This isn’t about fitness for the presidency. This is about basic human decency.
As Emily Crockett writes, Donald Trump’s leaked 2005 conversation with Access Hollywood’s Bill Bush isn’t merely lewd or colorful. It is an explicit description of sexual assault, and of Trump’s comfort with using his power to take what he wants, and to harm others.
“When you’re a star,” he says, “they let you do it. You can do anything. Grab ’em by the pussy. You can do anything.”
This isn’t an observation so much as a threat. It comes as Trump sees Arianne Zucker, an actress waiting to lead him to a set.
“I’ve gotta use some Tic Tacs, just in case I start kissing her,” Trump tells Bush. “You know I’m automatically attracted to beautiful — I just start kissing them. It’s like a magnet. Just kiss. I don’t even wait.”
The audio is devastating. It elicited Trump’s first apology of the campaign.
“This was locker room banter, a private conversation that took place many years ago,” he said. “Bill Clinton has said far worse to me on the golf course — not even close. I apologize if anyone was offended.”
The apology is perhaps the most telling part of all this. Trump doesn’t think what he said was so bad. He thinks it’s ... normal. He thinks it’s how men talk in locker rooms. He is sorry if anyone was offended.
This is not normal. This is not how men speak in locker rooms. And the problem here is not that someone, somewhere, was offended.
The problem is if the rest of us are not offended.
At long last, have we no decency?
After the audio broke, I saw some on Twitter quoting Joseph Welch’s famous comment to Joseph McCarthy. “Have you no sense of decency, sir, at long last? Have you left no sense of decency?”
But the question isn’t whether Trump has any decency. We’ve known for some time that he doesn’t. The question is whether we have any decency — whether we will elect this man, or even come close to electing this man, knowing all we know about him.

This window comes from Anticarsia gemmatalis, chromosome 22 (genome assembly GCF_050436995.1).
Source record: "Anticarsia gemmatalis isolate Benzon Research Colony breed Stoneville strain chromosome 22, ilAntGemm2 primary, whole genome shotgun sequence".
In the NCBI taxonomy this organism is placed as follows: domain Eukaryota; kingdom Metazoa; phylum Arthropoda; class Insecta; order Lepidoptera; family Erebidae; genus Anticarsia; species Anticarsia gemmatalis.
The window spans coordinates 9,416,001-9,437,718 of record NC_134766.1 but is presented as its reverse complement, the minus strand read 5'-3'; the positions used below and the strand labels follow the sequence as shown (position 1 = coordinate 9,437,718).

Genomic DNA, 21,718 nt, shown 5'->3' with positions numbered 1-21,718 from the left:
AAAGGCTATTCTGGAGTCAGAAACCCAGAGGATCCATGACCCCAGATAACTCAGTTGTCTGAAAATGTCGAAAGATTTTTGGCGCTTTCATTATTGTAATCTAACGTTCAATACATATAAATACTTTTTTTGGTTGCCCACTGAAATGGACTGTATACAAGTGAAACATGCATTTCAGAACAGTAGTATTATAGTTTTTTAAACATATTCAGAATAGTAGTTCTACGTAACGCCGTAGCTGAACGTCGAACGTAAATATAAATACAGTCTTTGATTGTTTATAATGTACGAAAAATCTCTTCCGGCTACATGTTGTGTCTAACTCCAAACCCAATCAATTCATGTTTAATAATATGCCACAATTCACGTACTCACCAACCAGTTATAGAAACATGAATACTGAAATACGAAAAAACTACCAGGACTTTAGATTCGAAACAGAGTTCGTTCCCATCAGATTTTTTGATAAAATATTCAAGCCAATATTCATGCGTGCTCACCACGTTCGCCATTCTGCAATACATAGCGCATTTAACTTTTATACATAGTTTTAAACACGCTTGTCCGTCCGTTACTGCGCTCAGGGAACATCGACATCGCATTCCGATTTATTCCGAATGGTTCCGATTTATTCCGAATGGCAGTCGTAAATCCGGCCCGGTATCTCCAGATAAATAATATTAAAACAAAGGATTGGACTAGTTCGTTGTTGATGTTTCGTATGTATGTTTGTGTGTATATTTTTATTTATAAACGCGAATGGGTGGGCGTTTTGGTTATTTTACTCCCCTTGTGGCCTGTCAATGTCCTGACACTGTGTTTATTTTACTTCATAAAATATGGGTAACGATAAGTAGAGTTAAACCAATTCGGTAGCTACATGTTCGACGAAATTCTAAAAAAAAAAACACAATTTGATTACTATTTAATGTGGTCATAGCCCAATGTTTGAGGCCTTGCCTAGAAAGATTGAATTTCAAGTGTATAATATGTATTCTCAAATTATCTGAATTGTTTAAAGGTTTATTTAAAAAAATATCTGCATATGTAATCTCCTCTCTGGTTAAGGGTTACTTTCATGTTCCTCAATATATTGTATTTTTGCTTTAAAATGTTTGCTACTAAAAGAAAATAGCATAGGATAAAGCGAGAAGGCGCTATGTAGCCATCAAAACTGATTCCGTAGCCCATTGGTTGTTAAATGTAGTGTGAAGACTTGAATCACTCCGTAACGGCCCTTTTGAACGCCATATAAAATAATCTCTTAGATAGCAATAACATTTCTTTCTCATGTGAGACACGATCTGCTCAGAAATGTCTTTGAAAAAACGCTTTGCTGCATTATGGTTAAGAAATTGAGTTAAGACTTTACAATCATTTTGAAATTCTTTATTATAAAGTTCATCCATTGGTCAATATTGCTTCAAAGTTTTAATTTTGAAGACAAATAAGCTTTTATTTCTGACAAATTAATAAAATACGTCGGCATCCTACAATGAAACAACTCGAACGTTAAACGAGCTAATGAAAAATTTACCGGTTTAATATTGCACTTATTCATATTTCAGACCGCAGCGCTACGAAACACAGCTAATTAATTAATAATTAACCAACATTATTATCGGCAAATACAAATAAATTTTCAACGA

Here is the compliment I can pay Donald Trump, and I pay it with real gratitude: He never hid who he was. Perhaps he lacked the self-control, or the self-awareness, but whatever the mechanism, he never obscured his cruelty, or his misogyny, or his greed, or his dishonesty. He is not a clever demagogue but a crude one.
He mocked a disabled reporter while the cameras were rolling. He accused his opponent’s father of conspiring to kill John F. Kennedy. He attacked the parents of a fallen war hero. He retweeted white supremacists. He accused a judge of bias because of his “Mexican heritage.” He directed the world to watch a nonexistent sex tape of a woman he body-shamed a decade ago. He lies, constantly, fluently, and shamelessly. He insults his opponents with schoolyard nicknames while retweeting slavish sycophants.
Trump knows nothing about policy and has learned nothing about it. He has incited violence at his rallies, joked about the assassination of the Democratic nominee, and casually thrown the NATO alliance into doubt. He has proven himself a man of little discipline and less grace, incapable of either forgiving or forgetting, and completely unable to control his own reactions. He believes only what he wants to believe, trusts only the polls that show him ahead, listens only to the people who flatter his ego.
He has done all this in public, and he has done all of it repeatedly, almost gleefully. If we elect him, there will be no excusing our actions to future generations, no pleading ignorance in the face of threat. It was all here. It was all obvious. It will all be visible to our children, and to historians.
Trump told us who he was, showed us who he was, again and again. The test here is not of his decency, but of our own.